This Life lexicon is compiled by Stephen A. Silver from various sources and may be copied, modified and distributed under the terms of the Creative Commons Attribution-ShareAlike 3.0 Unported licence. See the original credit page for all credits and the original download location. The styling has been adjusted to fit this website.
A sub-category is the one-time splitter, which is not technically a converter because it can only be used once. One-time splitters are usually small constellations that produce two or more clean gliders when struck by a single glider. In other words, they are multi-glider seeds. These are important for constructing self-destruct circuitry in self-constructing spaceships.
The following combination, a syringe attached to an SE7T14 converter combined with an NW31 converter, is one of the smallest known glider splitters as of July 2018. Another small splitter with a 90-degree colour-changing output is shown under reflector.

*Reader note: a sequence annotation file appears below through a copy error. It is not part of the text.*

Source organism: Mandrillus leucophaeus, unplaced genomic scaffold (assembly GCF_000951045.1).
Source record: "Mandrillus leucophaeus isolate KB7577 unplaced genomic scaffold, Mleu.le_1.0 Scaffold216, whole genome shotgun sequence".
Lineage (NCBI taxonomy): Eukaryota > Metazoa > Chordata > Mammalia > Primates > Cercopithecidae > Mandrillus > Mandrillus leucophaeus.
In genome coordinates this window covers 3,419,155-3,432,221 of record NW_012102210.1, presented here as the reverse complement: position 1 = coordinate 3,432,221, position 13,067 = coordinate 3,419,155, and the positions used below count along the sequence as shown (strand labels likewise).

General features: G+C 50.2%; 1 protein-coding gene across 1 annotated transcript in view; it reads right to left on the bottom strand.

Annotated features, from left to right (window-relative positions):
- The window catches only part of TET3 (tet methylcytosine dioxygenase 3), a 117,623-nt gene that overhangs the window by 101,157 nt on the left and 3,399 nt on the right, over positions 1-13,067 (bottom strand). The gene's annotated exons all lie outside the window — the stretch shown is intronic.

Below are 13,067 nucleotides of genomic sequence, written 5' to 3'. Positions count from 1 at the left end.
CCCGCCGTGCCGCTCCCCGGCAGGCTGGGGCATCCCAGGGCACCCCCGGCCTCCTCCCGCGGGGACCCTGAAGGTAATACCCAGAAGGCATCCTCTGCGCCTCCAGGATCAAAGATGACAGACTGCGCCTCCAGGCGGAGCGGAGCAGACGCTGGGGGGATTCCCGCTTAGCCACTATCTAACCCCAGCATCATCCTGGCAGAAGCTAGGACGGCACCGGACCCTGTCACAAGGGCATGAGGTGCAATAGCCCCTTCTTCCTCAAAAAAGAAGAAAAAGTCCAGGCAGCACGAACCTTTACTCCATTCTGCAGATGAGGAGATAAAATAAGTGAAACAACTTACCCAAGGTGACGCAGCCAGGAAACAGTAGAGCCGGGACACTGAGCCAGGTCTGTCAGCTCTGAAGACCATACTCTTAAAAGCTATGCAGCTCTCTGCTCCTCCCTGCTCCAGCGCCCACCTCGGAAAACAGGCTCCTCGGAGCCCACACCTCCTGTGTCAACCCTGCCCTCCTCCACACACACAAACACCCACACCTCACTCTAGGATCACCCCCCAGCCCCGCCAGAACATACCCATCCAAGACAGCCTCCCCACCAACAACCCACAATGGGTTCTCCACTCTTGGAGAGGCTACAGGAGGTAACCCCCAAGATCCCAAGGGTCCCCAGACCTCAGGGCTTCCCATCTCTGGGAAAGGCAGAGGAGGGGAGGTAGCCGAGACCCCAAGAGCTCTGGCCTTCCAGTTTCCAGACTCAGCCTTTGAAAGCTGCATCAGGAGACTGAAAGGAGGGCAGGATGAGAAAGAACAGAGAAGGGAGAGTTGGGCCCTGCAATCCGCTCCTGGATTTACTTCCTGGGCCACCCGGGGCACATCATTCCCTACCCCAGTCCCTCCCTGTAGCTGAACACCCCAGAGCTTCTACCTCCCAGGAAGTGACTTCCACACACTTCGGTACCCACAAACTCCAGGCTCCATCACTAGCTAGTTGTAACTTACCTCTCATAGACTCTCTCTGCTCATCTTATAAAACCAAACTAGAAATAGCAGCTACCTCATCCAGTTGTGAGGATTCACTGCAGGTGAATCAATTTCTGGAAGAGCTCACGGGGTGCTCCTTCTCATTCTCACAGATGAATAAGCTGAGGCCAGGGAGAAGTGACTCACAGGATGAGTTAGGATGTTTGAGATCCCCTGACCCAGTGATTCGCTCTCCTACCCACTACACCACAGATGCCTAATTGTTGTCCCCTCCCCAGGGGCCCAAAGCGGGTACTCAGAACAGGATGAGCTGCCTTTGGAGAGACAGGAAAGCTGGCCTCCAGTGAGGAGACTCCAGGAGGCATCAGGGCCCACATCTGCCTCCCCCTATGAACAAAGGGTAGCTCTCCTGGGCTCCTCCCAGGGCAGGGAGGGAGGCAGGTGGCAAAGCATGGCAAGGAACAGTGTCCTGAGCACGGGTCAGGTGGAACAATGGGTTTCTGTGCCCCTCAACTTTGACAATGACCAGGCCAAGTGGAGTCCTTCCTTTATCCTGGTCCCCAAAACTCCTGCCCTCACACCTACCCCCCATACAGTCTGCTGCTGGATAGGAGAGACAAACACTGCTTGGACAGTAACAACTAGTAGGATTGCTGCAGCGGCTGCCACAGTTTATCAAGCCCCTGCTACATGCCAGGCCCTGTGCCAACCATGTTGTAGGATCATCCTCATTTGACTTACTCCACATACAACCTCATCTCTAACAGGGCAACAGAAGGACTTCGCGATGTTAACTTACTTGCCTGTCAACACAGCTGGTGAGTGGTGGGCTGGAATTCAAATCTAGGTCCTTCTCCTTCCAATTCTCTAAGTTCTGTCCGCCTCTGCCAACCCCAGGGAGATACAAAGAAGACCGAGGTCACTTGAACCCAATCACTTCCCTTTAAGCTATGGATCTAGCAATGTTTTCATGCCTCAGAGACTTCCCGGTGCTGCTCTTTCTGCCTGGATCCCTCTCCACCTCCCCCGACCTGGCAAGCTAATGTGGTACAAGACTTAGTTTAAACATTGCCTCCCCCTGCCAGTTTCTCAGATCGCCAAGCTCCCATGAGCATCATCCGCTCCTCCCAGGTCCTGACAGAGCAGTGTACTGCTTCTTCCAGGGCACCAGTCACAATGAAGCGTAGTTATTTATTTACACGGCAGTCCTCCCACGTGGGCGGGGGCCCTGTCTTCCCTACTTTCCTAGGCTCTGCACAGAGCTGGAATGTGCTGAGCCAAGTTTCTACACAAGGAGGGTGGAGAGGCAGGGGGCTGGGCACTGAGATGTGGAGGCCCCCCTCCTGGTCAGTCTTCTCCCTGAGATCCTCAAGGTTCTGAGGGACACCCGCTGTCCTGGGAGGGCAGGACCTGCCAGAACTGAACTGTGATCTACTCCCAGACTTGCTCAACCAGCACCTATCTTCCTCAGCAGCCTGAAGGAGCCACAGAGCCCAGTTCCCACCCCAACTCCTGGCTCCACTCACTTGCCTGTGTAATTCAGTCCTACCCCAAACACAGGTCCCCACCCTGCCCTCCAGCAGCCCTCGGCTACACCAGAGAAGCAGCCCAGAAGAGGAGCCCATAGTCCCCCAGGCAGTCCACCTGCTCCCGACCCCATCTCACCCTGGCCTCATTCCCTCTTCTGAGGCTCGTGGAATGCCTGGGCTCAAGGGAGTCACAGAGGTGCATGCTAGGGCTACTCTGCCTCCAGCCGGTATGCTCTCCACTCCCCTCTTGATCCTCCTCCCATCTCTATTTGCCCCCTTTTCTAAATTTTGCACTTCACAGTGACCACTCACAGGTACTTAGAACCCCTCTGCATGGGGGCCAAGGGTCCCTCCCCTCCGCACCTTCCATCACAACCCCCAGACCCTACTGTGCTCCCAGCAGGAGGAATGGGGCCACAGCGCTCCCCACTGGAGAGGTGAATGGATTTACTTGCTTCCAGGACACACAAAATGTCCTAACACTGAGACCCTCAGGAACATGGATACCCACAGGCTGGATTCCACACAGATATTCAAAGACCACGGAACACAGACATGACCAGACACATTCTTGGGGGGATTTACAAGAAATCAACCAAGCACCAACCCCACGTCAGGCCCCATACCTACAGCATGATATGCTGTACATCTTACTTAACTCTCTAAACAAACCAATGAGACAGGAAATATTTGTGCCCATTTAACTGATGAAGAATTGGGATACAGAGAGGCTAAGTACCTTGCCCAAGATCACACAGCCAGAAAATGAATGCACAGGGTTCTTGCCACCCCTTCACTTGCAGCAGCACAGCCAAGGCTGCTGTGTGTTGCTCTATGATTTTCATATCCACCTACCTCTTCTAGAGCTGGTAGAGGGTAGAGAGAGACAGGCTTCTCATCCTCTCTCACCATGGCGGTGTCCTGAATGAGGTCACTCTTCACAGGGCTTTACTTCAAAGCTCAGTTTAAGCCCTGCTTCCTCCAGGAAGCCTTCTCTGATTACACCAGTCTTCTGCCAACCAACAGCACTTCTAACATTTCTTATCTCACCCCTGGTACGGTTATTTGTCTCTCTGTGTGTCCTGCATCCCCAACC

The Game of Life is not your typical computer game. It is a cellular automaton, and was invented by Cambridge mathematician John Conway.
This game became widely known when it was mentioned in an article published by Scientific American in 1970. It consists of a collection of cells which, based on a few mathematical rules, can live, die or multiply. Depending on the initial conditions, the cells form various patterns throughout the course of the game.
Each cell with one or no neighbors dies, as if by solitude.
Each cell with four or more neighbors dies, as if by overpopulation.
Each cell with two or three neighbors survives.
Each cell with three neighbors becomes populated.
Choose a pattern from the lexicon or make one yourself by clicking on the cells. The 'Start' button advances the game by several generations (each new generation corresponding to one iteration of the rules).
In the first video, from Stephen Hawkings’ documentary The Meaning of Life, the rules are explained, in the second, John Conway himself talks about the Game of Life.
The Guardian published a nice article about John Conway.
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Implemented by Edwin Martin <email@example.com>